‘At that particular time, we were taken away by the Native Welfare Department … At that stage the carers or the people looking after that particular institution were the Benedictine monks – a couple of priests, a couple of Brothers. It’s hard being taken away from your parents at any stage, but you know to be taken away and placed in an institution it really hurt.
‘And I must have played up for a few hours, crying and what have you. And the first stage of abuse came – I was crying and this guy came over and said, “You better stop that, otherwise we’ll use the strap on you”. And when you look at it today, those guys probably didn’t have experience working with kids, duty of care or whatever. And with that of course I was probably still sobbing. I was about five I suppose. So he slapped me in the face and knocked me down on the ground, and he said, “If you don’t get up from there, I’m belting you”, and he said, “Forget about those useless people that you live with, your mum and dad. Just forget about them”. And that stuck in my mind over the years of living in that hellhole, as I call it.’
At five years of age Stan was taken from his parents, and sent to a Benedictine orphanage in Western Australia. He arrived in the mid-1940s and stayed for 10 years. Throughout this time he experienced and witnessed physical, psychological and sexual abuse.
‘At night you were in one big dormitory system and this priest would be coming in every night and grabbing one of the boys from the room. It’s hard to say, because once you’re bedded down about half past eight, nine o’clock at night, you get one little kid, he might be three, four years of age, he’ll start crying. Before the night’s out you got everyone crying in that building, in that dormitory. Then the priest used to come in a bit later and he’d take somebody out and there’s a hell of lot more crying. That kid come back to bed. That just didn’t happen once or twice, that was the sad part of it.’
Stan left at 15 and had difficulty reconnecting with his parents and siblings. He ‘ran away and went north’, and didn’t return for over a decade. ‘I wanted to isolate myself and I did.’
He’d tried not to think or talk about his time in the orphanage.
‘It’s still troubling me’, Stan said. ‘People have asked me about counselling and a lot of things. I wouldn’t have spoken for 50, 60 odd years. I ran from it. I tried to suicide, I tried to shoot myself, I tried to kill myself in car accidents – intentionally. I was lucky along those trips. I drunk a lot: alcohol. I was alone for a lot of years until I met my wife, and she’s my strong support.’
He regretted that he’d been distant with his children and unable to show them affection, but he’d stood up for his grandchildren when staff from a government agency arrived one day to remove them from their mother.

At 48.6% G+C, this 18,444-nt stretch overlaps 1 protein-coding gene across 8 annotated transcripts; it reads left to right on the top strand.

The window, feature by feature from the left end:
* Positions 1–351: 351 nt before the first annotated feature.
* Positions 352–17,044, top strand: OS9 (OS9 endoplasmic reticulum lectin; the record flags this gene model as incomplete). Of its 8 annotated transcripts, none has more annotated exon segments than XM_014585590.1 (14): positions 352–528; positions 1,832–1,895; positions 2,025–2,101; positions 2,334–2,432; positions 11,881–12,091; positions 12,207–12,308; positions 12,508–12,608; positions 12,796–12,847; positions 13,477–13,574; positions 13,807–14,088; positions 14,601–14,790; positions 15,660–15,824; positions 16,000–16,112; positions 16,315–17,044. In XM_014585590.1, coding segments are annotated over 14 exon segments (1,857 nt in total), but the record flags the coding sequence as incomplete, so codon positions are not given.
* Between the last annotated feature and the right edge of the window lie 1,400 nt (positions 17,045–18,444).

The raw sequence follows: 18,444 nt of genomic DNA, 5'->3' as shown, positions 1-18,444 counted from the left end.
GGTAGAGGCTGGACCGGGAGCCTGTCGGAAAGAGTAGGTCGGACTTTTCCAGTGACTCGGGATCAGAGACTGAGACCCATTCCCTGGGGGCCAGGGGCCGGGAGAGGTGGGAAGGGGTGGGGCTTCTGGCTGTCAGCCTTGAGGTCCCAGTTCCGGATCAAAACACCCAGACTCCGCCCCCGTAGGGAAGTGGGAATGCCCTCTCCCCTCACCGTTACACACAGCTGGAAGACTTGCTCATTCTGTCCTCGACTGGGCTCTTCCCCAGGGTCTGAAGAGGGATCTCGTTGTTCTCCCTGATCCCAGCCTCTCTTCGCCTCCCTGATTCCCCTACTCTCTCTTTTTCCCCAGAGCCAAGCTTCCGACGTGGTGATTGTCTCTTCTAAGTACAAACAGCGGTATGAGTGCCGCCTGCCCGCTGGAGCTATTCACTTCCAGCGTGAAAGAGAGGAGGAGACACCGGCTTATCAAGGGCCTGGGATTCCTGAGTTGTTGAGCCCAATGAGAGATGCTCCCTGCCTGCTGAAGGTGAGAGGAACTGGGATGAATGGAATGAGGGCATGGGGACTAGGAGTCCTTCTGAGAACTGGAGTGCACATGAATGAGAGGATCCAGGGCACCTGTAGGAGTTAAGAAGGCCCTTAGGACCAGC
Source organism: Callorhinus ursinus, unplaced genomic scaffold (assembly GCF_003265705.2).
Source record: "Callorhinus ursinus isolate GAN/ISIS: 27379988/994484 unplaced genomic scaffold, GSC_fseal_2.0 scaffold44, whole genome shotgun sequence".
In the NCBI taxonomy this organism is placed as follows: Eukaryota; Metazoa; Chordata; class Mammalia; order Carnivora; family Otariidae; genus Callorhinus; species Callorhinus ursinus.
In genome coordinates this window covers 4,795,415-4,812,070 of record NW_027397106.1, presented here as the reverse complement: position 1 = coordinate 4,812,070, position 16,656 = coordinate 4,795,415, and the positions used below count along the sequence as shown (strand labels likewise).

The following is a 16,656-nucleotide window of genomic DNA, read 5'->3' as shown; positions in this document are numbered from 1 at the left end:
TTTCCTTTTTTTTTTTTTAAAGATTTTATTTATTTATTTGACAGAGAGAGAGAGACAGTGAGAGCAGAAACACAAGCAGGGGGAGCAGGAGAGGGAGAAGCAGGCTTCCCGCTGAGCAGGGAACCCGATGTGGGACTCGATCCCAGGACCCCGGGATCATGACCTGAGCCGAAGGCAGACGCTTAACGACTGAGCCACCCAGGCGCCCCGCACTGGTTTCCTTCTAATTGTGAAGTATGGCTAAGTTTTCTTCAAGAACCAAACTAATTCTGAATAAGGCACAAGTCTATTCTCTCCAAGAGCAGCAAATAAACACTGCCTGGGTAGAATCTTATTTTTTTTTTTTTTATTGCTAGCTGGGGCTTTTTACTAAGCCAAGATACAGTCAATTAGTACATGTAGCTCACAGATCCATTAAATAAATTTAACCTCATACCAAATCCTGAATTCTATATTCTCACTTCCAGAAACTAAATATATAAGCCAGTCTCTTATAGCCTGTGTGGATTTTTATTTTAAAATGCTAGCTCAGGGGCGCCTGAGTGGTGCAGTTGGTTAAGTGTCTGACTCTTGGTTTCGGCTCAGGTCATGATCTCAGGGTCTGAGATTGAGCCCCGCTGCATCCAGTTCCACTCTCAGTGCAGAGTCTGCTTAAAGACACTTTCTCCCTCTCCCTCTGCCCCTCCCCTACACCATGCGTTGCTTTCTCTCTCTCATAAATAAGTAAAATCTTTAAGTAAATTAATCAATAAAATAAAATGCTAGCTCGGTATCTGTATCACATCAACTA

‘Luckily I was there. I said, “What’s going on?” And they said, “We’ve come to take these kids”. And I told them about the years I spent in an institution and what happened to me. I said, “You won’t be taking these kids. You’ll have to fight me and fight me in court”. They backed off quite quickly.’
Stan had thought about reporting the abuse to police but wasn’t sure there was any point now that the perpetrators were dead. His first disclosure had been to his wife. In the 1990s he approached the Catholic Church and met with the abbot of the Benedictines, a ‘nice guy’ who ‘acted surprised’ when told about the abuse, even though Stan thought ‘deep down he knew’.
As an outcome of the meeting, Stan received $10,000 ‘hush up money’. He signed a deed of release and was told not to talk about his experience with anyone else.
He also participated in WA Redress, a process he found difficult as he had to relive events of the past.
‘My wife actually wrote out the application and did the paperwork ‘cause I would never be able to do that. Same as writing up stuff for this. I tried and had to pull out halfway through it because I just got traumatised I suppose, and my wife finished up writing it for me.’
Although he found it difficult, Stan wanted to speak to the Royal Commission because his grandchildren were the age he was when he was taken and he didn’t ‘want to see that sort of same thing happen to those kids’.
He’d eventually reconciled with his own parents after feeling ‘like a double stranger’ in their lives.
‘You’re not close any more. That closeness has gone. I mean it’s taken 10 years of your life away, that’s as far as I’m concerned, and within that time you’re abused – belted and you’re abused physically, mentally and all the way through that. The way when they come and say, “You’re worthless. You’re nothing. You’re a blackfella. Your life can’t go any further than what it is”.
‘Even my own kids, it’s something that was taken away I suppose with a lot of the stuff like cultural stuff, our language, everything that we knew in those young years that went. And even my sisters today, I see them and can’t get real close you know, talk to them. That’s a really sad part.’